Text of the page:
Kokoda Trail: challenge #3: the muddy trail
Kokoda trail, the 96 Km that has been taken years ago in WWII by the Japanese with the aim to attack Port Moresby as well as by the Australians and Guineans to save the country.
The trek is different from any other I’ve done so far. Not only the history related to it that makes it unique but the feel that the nature that gives it today.
While walking the trail I hear bird of paradise whistle but I feel the fear of war. Mountains turn into enemy and the rain and the mud are their weapons. The tree branches spread out and pop-out off the ground forming a traps to trekkers but at the same time serves as a protection and steps to make the walk easier.
44 hours of walk made me imagine the battle taking by the Australians and the Guineans against the Japanese to protect Papua New Guinea. The trail until today puts whoever walks it under a challenge that is comparable to the war challenge. The trail put the trekkers under the fear of death, in fact some trekkers die walking Kokoda nowadays.
I personally had the thoughts of giving up and abandoning at least couple of times during the 5 days spent in the trail. The pain I felt in my feet which stepped into mud that either covers them entirely leaving them soaking wet or give them a push and slid them down; and boy I can’t tell you how many images I see in those moments: falling of the cliff to where I can’t be found, or stopped by a branch with a broken leg or left unconscious or taking whoever is in front of me and feel the guilt of hurting someone else with me.
The tall rain forest trees, on the other hand, offers protection from the rain in most of the trek and stand as a guide for trekkers to know when will the steep slopes end.
The campgrounds, on the other hand were all placed in beautiful spots, right in the middle of the wildness of the trek. In a flat ground, surrounded by mountains and next to a river that offers peace with the sound of water that breaks the silence and the fear that mountains sends to warn about the walk coming up the next day.
CampGround Night #2
For 5 days, I felt constant battle against nature in the trail with the hope to win and make it to the end.
Day 1: Kokoda to Isurava Village
Spent 7hours in the trek of which 5hours and 42mn walk. Reaching elevation of 1375m walked around 13Km.
The easiest part of the entire trek. The 1st 9Km until Deniki is an easy hike, elevation reaches about 900m, not muddy.
The next 3Km are a bit harder, steepness is about 70 degree but after the end of the trek I think it was only an introduction, in fact now I think that the first day was very very easy.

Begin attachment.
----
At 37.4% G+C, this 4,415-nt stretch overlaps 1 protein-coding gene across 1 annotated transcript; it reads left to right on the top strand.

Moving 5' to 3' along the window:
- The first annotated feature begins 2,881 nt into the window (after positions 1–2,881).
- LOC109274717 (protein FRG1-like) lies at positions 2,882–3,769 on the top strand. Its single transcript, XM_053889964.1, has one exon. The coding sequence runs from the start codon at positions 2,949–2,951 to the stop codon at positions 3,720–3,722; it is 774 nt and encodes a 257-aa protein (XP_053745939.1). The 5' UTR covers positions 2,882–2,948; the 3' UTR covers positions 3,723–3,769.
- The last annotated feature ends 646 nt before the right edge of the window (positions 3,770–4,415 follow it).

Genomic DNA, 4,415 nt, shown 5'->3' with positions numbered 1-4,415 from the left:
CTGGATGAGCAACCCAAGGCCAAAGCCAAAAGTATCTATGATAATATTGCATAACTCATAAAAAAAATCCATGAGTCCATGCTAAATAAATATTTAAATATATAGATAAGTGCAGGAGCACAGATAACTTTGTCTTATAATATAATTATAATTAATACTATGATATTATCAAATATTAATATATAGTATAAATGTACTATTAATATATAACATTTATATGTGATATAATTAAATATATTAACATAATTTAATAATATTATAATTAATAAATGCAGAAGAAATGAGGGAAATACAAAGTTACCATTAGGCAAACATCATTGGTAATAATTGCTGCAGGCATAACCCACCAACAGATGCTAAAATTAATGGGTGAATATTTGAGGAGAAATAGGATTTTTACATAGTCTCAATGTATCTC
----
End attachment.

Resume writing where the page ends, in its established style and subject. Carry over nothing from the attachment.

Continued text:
Day 2: Isurava Village to Templetons Crossing
Spent 9 hours in the trek of which 7hours walking. Reaching an elevation of 1850m, walked around 15Km.
The most interesting day of all. After reaching Isurava battle site, we discovered after about 1h that our portal abandoned us, left without any explanation. Puzzled and shocked on what to do and how are we going to carry our 20Kg backpack of food and cloths, a group of guides were sitting in same site, followed the story, accepted to rescue as long as we can follow their pace and make it to the end by 4 days most. Relieved, we accepted as their offer fit our plan and goal that we set with too much of underestimation of the trek.
The walk was fast paced and firm. The real challenge of the trek started that day. Walking in the rain, crossing rivers, the mountains are getting bigger, steeper and higher.
Day 3: Templetons Crossing to Efogi #1
Spent 9 h and 25mn in the trek of which 8h and 20mn walking. Reaching the highest elevation of the trek 2190m Mt. Bellamy, walked around 26Km.
The challenge of the trek getting harder but we were saved by the heavy rain that started at 4pm and our guides decided to call it a day. But, it wasn’t that great of news as the early stop meant and early start and longer walk the next day.
Day 4: Efogi #1 to Orfi Creek
Spent 15h 35mn in the trek of which 14h 55mn walk (a record walk of my life so far). The day started at 4:45 and finished at 20: 20. Walked around 30Km.
The longest day of the whole trekking period. The slopes are getting steeper and endless in the ups and in the downs worse as with the rain and the mud built up from the past heavy rain made the walk a torture. In that day I suffered my biggest fall in the hardest mountains of them all “ Maguli Range”. I got a nice colorful souvenir in my leg out of it, it will take quiet a while before the bruise disappears.
When I reached the campground that night I was not even able to think about hunger or thirst, I felt pain all over my body. I collapsed in my sleeping bag crying about how much I miss home and would give anything to get the trekking over.
Day 5: Orfi Creek to Ower’s Corner
Spent 9h in the trek of which 8h walking. Walked around 12Km.
The motivation of finishing the trek, having hot shower by the end of the day and sleeping in real bed made me almost run in the up-hills. The excitement of the finish day left a smile in my face even when crossing the 16 rivers and getting the cold water up to my waist sometimes, it even cheered me walking up the last hundred steps that felt like thousands after 7 hours of walk.
But once I was up in Ower’s corner the 96Km hike, the steepness of the mountains, the ugliness of the mud was all forgotten, celebrating the success to make it until the end standing on my two feet.
As did the Australian and the Guineans succeeded in stopping the Japanese I succeeded in finishing Kokoda Trek.
Finally made it to the end thanks to my 13 guides 🙂
The guides who rescued me:
– Robroy Woijo +675 725 777 11
– Wille Puka: +675 72 86 9116
Link to Papua New Guinea video which includes Kokoda treck: https://www.youtube.com/watch?v=jgZ4HQ05-58